Donald Trump’s rally in Charlotte, North Carolina, on Thursday night was not a usual Donald Trump rally. Something in the air was different—Trump’s words, for starters. He rarely strayed from the prepared remarks on his teleprompter, delivering a speech that stayed on topic and told a complete narrative, unlike most of his directionless rants. He even admitted he sometimes says “the wrong thing,” adding, “I have done that, and I regret it, particularly where it may have caused personal pain.” Perhaps the campaign’s new CEO, Breitbart chairman Stephen Bannon, was already making his influence felt.
But it wasn’t just Trump himself. The crowd had changed. They were as angry as always; they called Hillary Clinton a “bitch” and chanted “lock her up.” But their deepest rage was reserved for another nemesis: the media.
For as long as Trump has run for president, he has criticized the media’s handling of his candidacy. But his rhetoric toward the press has heightened since the Republican National Convention as story after story—about his insults of the Khans, the dysfunction of his campaign, and the murky Russian dealings of his chairman, Paul Manafort—has chiseled away at his aura of invincibility.
The consensus in the crowd Thursday was that this biased coverage was to blame for Trump’s sinking poll numbers. When I walked into the Charlotte Convention Center, the first pair of men I came across were leaning over the railing of the press pit and joking about how much fun it’d be to “beat the shit” out of a few reporters typing away on their laptops and smartphones at one of the media tables. Later, I heard several people say that certain reporters, including the entire lineup at CNN, should be jailed for their indiscretions—and that Trump would do exactly that once he was elected.
Or rather, if he were elected. While some were still optimistic about his chances, there was a fresh sense of doom in the crowd. In the year I’ve been covering Trump, I’ve only heard a few supporters openly express a possibility that their candidate could lose, but on Thursday night it sounded like many of them had come to the same sobering conclusion. And if Trump loses, guess whose fault it will be?
In the hours leading up to the rally, I heard clusters of men and women lamenting the sad state of the presidential race, most of them agreeing there was still time to right the ship while a few had already given up hope. But all of them agreed that the predicament had been the result of unfair press coverage.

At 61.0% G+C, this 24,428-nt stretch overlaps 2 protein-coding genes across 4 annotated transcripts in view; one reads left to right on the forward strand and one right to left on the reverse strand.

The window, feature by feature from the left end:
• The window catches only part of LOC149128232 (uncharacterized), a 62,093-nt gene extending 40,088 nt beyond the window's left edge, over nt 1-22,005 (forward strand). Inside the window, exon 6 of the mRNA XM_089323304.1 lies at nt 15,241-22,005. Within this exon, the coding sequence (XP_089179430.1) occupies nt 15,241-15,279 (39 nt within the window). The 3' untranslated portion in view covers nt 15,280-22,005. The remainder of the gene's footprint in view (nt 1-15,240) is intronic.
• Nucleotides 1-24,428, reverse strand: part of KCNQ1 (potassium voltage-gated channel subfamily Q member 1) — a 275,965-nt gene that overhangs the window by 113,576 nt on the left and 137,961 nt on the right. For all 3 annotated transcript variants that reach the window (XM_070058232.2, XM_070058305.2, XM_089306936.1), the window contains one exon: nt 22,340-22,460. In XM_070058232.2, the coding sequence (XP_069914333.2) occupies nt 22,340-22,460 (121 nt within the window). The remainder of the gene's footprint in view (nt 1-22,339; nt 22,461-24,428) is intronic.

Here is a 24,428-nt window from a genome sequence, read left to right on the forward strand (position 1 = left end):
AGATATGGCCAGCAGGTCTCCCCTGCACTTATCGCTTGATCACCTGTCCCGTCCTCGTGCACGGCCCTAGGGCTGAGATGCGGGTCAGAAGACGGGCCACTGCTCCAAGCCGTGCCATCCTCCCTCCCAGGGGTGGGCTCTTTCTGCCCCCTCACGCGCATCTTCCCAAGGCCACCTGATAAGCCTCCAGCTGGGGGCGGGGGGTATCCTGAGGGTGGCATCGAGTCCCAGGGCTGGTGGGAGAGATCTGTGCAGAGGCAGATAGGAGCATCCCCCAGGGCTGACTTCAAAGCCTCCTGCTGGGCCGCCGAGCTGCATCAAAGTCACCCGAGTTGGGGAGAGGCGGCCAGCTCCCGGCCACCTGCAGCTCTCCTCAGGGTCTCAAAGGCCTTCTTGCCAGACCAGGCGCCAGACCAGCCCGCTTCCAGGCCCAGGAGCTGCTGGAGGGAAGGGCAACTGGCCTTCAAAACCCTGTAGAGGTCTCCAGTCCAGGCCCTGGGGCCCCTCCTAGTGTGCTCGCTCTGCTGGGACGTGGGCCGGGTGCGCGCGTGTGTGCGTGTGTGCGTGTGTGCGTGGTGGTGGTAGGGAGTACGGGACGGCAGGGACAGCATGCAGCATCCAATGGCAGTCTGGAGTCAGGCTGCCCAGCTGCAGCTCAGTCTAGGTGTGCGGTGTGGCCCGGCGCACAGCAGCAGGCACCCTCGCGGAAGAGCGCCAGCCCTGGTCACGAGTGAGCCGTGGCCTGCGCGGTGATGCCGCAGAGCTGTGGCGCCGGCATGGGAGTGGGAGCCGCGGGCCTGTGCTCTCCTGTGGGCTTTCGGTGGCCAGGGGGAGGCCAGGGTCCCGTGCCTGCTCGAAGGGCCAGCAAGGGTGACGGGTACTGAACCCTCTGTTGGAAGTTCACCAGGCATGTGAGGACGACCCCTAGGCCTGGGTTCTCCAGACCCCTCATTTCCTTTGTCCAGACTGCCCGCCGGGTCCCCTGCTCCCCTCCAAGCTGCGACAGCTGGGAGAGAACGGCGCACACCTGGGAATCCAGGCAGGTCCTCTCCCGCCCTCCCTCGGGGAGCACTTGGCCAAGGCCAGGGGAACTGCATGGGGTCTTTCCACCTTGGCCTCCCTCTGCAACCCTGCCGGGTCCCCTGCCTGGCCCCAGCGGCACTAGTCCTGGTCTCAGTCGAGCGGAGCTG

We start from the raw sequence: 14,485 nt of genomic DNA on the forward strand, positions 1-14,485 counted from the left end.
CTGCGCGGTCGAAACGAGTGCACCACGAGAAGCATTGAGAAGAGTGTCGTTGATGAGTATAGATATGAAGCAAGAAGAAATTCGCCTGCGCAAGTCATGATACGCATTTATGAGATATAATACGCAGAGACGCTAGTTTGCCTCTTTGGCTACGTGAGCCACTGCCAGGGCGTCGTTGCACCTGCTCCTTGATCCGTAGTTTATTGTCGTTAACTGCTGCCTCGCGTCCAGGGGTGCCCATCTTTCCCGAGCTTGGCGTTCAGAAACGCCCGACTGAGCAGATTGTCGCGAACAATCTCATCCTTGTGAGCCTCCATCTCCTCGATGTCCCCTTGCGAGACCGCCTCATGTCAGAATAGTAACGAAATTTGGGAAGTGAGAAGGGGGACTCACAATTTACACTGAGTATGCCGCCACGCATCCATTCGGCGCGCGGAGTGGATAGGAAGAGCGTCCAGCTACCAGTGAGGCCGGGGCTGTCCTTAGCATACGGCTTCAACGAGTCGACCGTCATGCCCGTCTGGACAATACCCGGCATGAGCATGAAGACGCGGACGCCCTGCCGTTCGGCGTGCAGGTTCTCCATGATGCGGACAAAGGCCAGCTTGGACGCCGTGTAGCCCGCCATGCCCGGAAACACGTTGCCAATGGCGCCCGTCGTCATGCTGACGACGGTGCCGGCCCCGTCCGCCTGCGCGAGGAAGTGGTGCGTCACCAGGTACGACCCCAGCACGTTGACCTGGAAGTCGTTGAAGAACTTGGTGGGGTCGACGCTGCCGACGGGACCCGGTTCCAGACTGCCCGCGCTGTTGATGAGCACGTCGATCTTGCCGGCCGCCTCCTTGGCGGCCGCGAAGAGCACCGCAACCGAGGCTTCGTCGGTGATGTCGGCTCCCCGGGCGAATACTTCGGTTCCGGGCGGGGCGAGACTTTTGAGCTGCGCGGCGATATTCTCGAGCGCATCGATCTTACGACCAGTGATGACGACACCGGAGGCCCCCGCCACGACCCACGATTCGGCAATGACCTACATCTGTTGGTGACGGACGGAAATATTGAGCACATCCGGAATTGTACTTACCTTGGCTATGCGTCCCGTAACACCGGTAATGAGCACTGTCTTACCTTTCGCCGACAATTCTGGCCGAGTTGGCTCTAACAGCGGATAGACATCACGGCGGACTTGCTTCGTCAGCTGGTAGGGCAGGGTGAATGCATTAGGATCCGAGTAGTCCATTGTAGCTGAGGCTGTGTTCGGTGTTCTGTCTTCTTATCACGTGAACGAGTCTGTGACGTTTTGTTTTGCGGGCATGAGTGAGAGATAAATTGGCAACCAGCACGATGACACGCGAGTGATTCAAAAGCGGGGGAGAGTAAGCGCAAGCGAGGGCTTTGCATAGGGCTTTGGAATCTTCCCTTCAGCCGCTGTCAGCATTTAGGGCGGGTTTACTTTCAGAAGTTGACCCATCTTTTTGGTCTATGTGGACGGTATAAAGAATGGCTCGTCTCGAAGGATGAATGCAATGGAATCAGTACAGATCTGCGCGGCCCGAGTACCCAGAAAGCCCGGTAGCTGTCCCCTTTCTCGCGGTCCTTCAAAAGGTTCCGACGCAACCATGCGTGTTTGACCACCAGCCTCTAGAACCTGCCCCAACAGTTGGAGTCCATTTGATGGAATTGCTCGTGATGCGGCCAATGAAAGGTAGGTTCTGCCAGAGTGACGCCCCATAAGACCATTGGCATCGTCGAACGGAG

“They don’t report the truth,” I heard a man in a “Trump Train” T-shirt tell his wife. “How do you compete with that?”
Supporters’ frustrations bled into the program’s main event when Trump took his tried-and-true critique of the Fourth Estate, his complaint no longer just a list of grievances. Now, he urged his followers to imagine a world with a “better” press:
The establishment media doesn’t cover what really matters in this country, or what’s really going on in people’s lives. They will take words of mine out of context and spend a week obsessing over every single syllable, and then pretend to discover some hidden meaning in what I said.
Just imagine for a second if the media spent this energy holding the politicians accountable who got innocent Americans like Kate Steinle killed – she was gunned down by an illegal immigrant who had been deported five times.
Just imagine if the media spent this much time investigating the poverty and joblessness in our inner cities.
Just think about how much different things would be if the media in this country sent their cameras to our border, or to our closing factories, or to our failing schools. Or if the media focused on what dark secrets must be hidden in the 33,000 emails Hillary Clinton deleted.
Instead, every story is told from the perspective of the insiders. It’s the narrative of the people who rigged the system, never the voice of the people it’s been rigged against.
So many people suffering in silence. No cameras, no coverage, no outrage from a media class that seems to get outraged over just about everything else.
The media had become Hillary Clinton’s running mate, another establishment gatekeeper who held a lion’s share of the blame for ruining the country.
The crowd took its cue.
A man turned from Trump’s speech and toward the press pit, mouthing the words “that’s you, that’s you.” Several men cased the perimeter of the pit, snapping photos of each of the journalists and taking clandestine notes before marching away.
After Trump said goodnight, supporters moved to the barricade and engaged with reporters. Some just stood there, glaring. In the crowd, the talk was how unfairly Trump had been treated. Somebody said the media was full of “perverts and retards,” while a man in a “Trump That Bitch” T-shirt said “all reporters need lobotomies.” His friend suggested that President Trump might sign an executive order to that effect, but Mr. “Trump That Bitch” couldn’t see that happening—a President Trump, that is. “You know there’s no way they’ll let him get in the White House,” he said.
On the sidewalk outside, the familiar vendors were selling their offensive merchandise. People drifted toward the street to hail cabs or tracked down their Ubers. Down a ways, in the shadow of the building, a pair of men were smoking cigarettes and shooting the bull. One wore a veteran’s hat, the other a “Make America Great Again” cap.
“It don’t look good,” the veteran said. “Biased media’s gonna steal this thing.”
“Yeah,” his buddy said. “Reckon one of these days we’ll have to take matters into our own hands.”